[As it is National Coming Out Day, I point out I did that here]
If you're a systems administrator, you've taken surveys. It seems any vendor with a support contract will send you one after you interact with support in any way, and most commercial websites have 'how are we doing' popups to capture opinion. Some of these are quick 3 question wonders just to test the waters of opinion, but once in a while a real survey ends up presented to us.
Real surveys have multiple pages, ask the same kind of question multiple ways to cross-check opinion, and often have an incentive attached to actually take them. The real surveys are prepared by outside parties, presumably to be scientific in the opinion they're trying to assess (there is in fact a difference between 'it looks right' and 'there is science here').
There is an art to answering surveys, and it depends on what your goals are as an answerer and what the survey is attempting to gather.
The vast majority of surveys I get presented come in three flavors:
- Hand-wringy "how are we doing???" quickies.
- Standardized "how did we do?" longer form ones, usually after interacting with support.
- Formalized surveys assessing satisfaction with or overall opinion of a company or product (almost always from the company itself).
The first two kinds are the type of survey that will elicit a response from the company if you answer it right. If that's what you're looking for, perhaps you did have a bad experience with support or maybe there is an ongoing frustration you want to talk to someone about, here is how to get that.
5 point scales (5 is Very Satisfied, 1 is Very Dissatisfied)
4-5: Good! No contact needed.
3: Some contact likelihood.
2: Guaranteed contact. This is dissatisfied, but hasn't written the company off yet. Can be salvaged!
1: Has written the company off.
A 1-star review is someone blowing steam off and is pissed. A 2-star review is someone with specific problems that might be redeemable.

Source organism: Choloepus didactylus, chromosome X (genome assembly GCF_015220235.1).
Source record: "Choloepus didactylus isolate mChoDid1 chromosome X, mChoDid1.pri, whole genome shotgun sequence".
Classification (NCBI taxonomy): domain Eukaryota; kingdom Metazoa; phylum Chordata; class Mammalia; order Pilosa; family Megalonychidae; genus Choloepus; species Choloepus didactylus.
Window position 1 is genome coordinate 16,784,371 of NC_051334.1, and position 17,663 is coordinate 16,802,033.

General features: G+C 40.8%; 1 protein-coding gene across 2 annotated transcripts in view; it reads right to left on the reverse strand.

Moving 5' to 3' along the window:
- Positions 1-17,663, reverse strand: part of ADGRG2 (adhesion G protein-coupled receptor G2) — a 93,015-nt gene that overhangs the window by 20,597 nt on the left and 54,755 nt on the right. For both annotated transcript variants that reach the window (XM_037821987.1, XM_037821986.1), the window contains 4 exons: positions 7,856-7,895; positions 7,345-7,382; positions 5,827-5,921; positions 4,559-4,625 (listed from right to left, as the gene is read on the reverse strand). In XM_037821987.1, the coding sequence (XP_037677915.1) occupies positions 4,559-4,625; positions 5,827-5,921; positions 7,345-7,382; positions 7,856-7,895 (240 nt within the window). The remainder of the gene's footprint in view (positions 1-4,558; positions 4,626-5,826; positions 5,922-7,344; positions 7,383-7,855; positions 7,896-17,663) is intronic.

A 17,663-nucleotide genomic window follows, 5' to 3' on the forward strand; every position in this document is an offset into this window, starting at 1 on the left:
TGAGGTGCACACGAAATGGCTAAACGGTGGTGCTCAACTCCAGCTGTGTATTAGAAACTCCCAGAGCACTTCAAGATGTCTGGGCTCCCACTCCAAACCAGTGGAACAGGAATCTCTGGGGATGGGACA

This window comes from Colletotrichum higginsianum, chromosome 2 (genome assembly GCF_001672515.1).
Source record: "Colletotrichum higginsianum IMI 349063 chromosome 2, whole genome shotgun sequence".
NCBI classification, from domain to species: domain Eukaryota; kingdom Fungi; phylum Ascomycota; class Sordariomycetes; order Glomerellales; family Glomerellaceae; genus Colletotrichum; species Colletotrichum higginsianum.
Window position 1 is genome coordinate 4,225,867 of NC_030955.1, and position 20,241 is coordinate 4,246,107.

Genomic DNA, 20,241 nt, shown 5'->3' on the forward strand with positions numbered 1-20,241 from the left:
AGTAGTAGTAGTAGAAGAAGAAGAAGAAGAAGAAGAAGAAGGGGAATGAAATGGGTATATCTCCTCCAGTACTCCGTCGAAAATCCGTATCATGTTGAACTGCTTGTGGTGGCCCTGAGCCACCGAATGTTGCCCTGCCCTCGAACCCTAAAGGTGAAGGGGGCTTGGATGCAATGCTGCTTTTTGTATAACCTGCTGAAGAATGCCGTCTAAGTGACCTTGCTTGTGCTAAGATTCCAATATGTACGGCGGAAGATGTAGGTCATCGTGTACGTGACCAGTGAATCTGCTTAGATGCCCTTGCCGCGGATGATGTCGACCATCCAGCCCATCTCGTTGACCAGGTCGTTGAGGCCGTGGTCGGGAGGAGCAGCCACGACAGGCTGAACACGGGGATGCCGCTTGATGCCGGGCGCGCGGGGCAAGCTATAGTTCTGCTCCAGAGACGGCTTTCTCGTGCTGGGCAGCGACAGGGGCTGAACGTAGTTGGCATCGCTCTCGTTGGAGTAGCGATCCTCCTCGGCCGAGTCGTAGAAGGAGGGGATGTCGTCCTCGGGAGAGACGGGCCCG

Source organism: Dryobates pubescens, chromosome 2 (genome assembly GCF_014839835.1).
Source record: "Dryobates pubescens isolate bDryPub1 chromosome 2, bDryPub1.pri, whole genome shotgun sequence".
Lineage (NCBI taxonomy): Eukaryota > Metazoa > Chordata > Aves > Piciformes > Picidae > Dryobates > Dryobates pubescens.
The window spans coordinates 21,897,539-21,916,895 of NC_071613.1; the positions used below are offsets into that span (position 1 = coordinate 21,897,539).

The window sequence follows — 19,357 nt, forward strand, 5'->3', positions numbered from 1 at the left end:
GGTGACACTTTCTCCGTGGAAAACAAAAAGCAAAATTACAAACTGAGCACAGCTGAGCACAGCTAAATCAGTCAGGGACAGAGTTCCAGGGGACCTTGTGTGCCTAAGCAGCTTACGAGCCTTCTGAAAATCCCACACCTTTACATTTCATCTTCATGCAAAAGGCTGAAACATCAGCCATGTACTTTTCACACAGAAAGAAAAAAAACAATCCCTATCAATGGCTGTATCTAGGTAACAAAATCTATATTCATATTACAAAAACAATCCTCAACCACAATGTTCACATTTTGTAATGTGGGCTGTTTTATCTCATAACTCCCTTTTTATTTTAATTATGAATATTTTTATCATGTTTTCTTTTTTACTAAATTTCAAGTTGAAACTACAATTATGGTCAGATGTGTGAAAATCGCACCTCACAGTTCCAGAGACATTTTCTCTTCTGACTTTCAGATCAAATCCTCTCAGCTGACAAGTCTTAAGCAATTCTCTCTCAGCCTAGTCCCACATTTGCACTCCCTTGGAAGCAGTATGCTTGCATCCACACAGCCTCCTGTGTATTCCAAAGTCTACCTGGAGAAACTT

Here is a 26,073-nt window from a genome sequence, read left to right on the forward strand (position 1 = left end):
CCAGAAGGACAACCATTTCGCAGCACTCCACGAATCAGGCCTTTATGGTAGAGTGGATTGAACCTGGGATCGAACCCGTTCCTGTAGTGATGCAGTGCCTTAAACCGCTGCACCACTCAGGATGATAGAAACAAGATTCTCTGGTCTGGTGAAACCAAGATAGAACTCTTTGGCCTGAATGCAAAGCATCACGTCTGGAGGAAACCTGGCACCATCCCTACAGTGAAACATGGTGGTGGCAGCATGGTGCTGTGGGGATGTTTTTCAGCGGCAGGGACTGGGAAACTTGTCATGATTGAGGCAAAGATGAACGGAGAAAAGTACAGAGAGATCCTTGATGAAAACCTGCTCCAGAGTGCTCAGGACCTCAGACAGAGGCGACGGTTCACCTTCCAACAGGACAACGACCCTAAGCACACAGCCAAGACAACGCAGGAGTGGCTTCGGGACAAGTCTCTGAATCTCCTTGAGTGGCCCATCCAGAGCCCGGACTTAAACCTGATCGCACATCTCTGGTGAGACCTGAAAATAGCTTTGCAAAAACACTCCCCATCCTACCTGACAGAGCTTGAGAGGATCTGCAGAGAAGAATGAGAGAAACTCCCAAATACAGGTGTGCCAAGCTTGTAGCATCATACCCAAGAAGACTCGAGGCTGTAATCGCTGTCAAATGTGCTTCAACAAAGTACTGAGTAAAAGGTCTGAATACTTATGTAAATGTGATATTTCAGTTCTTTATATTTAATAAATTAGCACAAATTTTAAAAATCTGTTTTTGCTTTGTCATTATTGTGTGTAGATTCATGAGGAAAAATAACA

5 point scales are hard, which is why most seem to be going with 10 pointers these days.
10 point scales (10 is Very Satisfied, 1 is Very Dissatisfied)
7: Neutral. Good option to pick to avoid getting called.
3-6: Bad, but redeemable. Nigh guaranteed to get a call.
2: Really bad, probable call, but they'll have kid-gloves.
1: Written off.
This scale is nice since you get a nice little spectrum for how pissed off someone is. If you want someone to call you, anything from 3-6 is a good choice. 7 is good for "I don't like it but I don't want to talk about it."
Rule of thumb: 1-point responses are vindictive, and are probably people who can't be reasonable on this. Safely ignorable.
Formalized surveys need as many respondents as possible, good and bad, to be scientific.
This is why they usually come with incentives, to lure in the people who don't give a damn. If you don't want to answer it because it comes from a company that sells crap, this is your chance to let them know. Save the loaded language for Twitter, though; subtle carries far.
Quickie 3-question wonder surveys are mostly to smoke out dissatisfied customers, and maybe take opinion temperature.
I've already described how it's used as a customer-service opportunity to win back the dissatisfied. As for opinion temperature, the internal dialog goes kind of like this:
Our TPS score dropped from 8.2 to 7.9 this month, and our 1-point reviews jumped from 5% to 8% of respondents. Clearly our customers hate the new interface.
The people who take the time to answer those are people who have something to say (they love or hate the product), or those whose whim strikes. It won't catch the mushy middle who just don't care. They're about as useful for opinion targeting as a finger in the wind is to determine wind-speed.
Companies do strange things with unscientific survey data
Strange things like couple Support Engineer pay to the average score on the 3-question-wonder post-call surveys. If you happen to know what a certain company does with this data, you can further game it to your advantage.
Way back in the pre-internet era my family used to get phone survey calls periodically. One of the first questions they asked was this doozy:
Does anyone in your family work for market research or related field?
Because people who know how surveys work can game them and ruin their scientific validity. It just so happens we did have such a person in our household. And it just so happens they're right.